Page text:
A few months ago we purchased a new, bigger place. With this comes an excuse to automate-all-the-things!


For controlling the lights, I decided to use the sonoff mini for this project opposed to the sonoff basic that I have used in the past.

The form factor is small, the screw terminals are far better by a factor of 1000-1. Whats more, custom firmware can be flashed OTA without the need to expose the serial pins *. However, flashing OTA on any OS other than Windows is troublesome (we’ll get to that)

  • Sonoff Mini can still be flashed using serial, see tasmota sonoff-mini

Flashing using OTA method on Linux (AKA cUrl method)

This won’t be a detailed instruction from start to finish, but there are a few requisites before we can begin:

  • eWelink firmware on the Sonoff is running at least 3.1
  • DIY mode jumper is inserted
  • You have a Wifi AP or Mobile Hotspot with the SSID sonoffDiy and password 20170618sn
  • Your Linux machine and the Sonoff is connected to the same hotspot/AP
  • Your Linux machine is running some form of webserver (lighttpd is a lightweight choice)
  • Your Linux machine has the IP address of

Download one of the pre-compiled binaries eg. (tasmota-lite.bin) from the tasmota releases and copy it into /var/www/html/sonoff/tasmota-lite.bin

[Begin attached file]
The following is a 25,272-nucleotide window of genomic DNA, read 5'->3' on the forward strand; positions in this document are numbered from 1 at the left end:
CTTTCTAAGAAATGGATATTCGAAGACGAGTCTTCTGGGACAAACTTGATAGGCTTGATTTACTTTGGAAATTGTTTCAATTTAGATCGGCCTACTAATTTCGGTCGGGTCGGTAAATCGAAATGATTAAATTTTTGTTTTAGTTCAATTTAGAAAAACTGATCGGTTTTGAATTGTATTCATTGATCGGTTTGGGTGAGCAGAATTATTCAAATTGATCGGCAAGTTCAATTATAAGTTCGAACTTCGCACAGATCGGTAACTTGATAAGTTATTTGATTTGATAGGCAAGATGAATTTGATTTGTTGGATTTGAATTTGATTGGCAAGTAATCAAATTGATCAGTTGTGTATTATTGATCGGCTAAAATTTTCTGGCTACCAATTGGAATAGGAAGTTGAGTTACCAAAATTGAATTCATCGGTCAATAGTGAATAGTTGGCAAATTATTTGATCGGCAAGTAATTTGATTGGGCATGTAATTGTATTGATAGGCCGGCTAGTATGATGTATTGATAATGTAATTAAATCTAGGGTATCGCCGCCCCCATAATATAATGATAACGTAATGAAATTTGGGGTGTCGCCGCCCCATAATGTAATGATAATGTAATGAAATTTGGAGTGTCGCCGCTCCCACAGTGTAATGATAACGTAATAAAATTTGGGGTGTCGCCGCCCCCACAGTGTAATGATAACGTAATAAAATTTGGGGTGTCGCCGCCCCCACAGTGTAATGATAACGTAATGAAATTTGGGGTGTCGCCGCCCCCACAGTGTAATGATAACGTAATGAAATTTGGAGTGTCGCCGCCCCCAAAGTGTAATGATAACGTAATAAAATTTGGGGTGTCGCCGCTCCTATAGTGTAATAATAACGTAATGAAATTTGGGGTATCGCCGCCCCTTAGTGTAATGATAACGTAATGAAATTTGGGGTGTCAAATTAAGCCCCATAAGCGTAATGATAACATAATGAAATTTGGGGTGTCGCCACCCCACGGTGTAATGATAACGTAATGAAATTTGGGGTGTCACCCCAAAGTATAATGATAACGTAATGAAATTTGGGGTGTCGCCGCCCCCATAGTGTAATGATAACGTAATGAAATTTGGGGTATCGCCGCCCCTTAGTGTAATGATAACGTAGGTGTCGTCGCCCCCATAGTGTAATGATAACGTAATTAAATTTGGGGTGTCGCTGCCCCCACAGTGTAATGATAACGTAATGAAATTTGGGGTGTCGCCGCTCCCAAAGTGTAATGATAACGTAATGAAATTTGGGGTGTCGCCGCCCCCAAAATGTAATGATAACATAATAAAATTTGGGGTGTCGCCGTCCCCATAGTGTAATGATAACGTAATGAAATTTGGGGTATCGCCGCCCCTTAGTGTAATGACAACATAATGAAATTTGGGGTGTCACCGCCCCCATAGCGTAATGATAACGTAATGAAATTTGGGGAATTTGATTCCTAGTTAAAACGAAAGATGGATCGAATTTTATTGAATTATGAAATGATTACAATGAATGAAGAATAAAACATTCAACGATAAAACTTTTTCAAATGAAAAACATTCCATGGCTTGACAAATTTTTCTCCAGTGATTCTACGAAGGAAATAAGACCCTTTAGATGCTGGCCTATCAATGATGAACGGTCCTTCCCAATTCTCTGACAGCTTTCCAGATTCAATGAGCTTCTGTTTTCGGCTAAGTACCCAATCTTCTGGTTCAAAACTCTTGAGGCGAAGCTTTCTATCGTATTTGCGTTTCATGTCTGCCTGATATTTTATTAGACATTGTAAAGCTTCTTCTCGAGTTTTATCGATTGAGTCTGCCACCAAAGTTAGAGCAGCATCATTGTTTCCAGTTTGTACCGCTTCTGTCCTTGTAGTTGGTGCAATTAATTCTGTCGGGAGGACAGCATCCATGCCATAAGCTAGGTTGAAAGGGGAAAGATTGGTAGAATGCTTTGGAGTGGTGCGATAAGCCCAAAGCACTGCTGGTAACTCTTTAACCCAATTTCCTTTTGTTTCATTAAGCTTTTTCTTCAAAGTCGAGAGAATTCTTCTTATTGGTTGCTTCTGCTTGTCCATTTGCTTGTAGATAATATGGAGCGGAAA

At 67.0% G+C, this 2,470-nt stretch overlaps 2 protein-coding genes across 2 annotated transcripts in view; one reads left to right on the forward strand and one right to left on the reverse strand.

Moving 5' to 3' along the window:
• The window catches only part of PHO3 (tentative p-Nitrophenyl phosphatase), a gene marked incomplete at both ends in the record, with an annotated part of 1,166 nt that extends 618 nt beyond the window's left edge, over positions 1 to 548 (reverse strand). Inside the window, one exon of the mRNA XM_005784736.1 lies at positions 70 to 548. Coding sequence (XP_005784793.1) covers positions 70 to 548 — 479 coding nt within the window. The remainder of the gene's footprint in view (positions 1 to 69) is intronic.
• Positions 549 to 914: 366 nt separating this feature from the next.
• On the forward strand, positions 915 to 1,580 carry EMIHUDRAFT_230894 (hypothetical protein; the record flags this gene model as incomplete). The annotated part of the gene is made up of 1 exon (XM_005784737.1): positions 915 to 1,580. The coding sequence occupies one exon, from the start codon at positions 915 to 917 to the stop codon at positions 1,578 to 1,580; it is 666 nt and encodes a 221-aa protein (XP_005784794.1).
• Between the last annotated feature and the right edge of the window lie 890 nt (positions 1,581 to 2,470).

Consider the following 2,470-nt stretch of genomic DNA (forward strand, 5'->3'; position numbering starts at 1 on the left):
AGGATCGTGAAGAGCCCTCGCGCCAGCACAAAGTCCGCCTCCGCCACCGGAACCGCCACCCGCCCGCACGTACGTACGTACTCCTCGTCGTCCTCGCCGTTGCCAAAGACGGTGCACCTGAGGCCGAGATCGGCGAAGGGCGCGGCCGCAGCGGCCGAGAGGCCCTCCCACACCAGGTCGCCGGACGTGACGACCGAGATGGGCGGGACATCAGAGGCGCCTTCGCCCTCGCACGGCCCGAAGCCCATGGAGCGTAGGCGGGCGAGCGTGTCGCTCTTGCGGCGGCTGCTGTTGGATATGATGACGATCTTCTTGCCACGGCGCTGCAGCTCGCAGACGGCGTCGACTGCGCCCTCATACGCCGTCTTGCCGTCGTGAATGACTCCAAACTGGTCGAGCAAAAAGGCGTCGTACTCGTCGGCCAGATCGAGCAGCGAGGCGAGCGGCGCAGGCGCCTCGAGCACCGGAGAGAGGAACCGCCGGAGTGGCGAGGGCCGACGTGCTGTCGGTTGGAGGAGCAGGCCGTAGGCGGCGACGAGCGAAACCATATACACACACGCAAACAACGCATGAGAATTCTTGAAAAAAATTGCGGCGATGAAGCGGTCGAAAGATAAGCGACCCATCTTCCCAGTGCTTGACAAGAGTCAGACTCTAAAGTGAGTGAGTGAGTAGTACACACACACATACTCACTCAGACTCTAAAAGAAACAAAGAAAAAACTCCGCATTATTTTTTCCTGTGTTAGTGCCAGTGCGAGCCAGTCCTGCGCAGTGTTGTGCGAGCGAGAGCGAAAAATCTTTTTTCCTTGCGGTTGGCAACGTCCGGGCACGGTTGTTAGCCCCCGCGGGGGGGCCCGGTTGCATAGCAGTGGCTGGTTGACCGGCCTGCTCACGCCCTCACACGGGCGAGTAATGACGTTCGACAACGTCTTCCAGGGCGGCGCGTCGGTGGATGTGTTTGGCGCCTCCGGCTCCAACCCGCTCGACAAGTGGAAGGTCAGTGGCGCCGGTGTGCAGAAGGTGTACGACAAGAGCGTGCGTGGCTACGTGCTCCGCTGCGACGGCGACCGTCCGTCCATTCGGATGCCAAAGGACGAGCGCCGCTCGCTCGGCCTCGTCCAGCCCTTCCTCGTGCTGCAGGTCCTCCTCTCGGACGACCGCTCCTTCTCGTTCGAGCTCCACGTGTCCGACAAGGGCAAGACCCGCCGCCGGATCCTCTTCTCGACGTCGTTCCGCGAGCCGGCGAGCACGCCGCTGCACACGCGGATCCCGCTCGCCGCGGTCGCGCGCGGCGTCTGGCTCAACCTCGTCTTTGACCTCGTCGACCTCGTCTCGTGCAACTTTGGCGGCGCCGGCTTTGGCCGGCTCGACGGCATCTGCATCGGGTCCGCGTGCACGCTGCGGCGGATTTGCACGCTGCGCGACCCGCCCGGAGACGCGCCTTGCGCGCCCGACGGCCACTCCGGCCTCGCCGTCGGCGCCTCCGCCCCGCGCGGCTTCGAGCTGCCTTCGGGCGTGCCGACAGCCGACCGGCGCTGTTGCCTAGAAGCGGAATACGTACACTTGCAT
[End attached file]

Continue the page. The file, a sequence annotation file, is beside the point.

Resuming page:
Obtain the deviceid of the sonoff mini

We will use avahi-browse to obtain the deviceid and the IP address of the sonoff

avahi-browse -t _ewelink._tcp --resolve

should return

+ wlp1s0 IPv4 eWeLink_10000qwerty                            _ewelink._tcp        local
= wlp1s0 IPv4 eWeLink_10000qwerty                            _ewelink._tcp        local
   hostname = [eWeLink_10000qwerty.local]
   address = []
   port = [8081]

Our device id 10000qwerty

Enable OTA updates

curl -d '{"deviceid":"10000qwerty","data":{}}' 

should return

{"seq":2, "error": 0}

Get sha256sum of firmware

$ sha256sum /var/www/html/sonoff/tasmota-lite.bin

returns (obviously, this will differ based on which file you use)


Flash firmware

curl -d '{"deviceid":"10000qwerty","data":{"downloadUrl":"", "sha256sum":"aa413f499233901f74502558561a1304e2a3d7ab72259740b377f52775adbb5d"}}' 

should return

{"seq": 4, "error": 0}

Once completed, you can connect to the wifi hotspot the tasmota firmware starts and perform the tasmota initial configuration

What’s next?

In the next installment, we will run our own MQTT server and write some basic Python wrappers to perform some basic Hello World tasks such as Turning On and Off the light and reading the GPIO switch state via MQTT.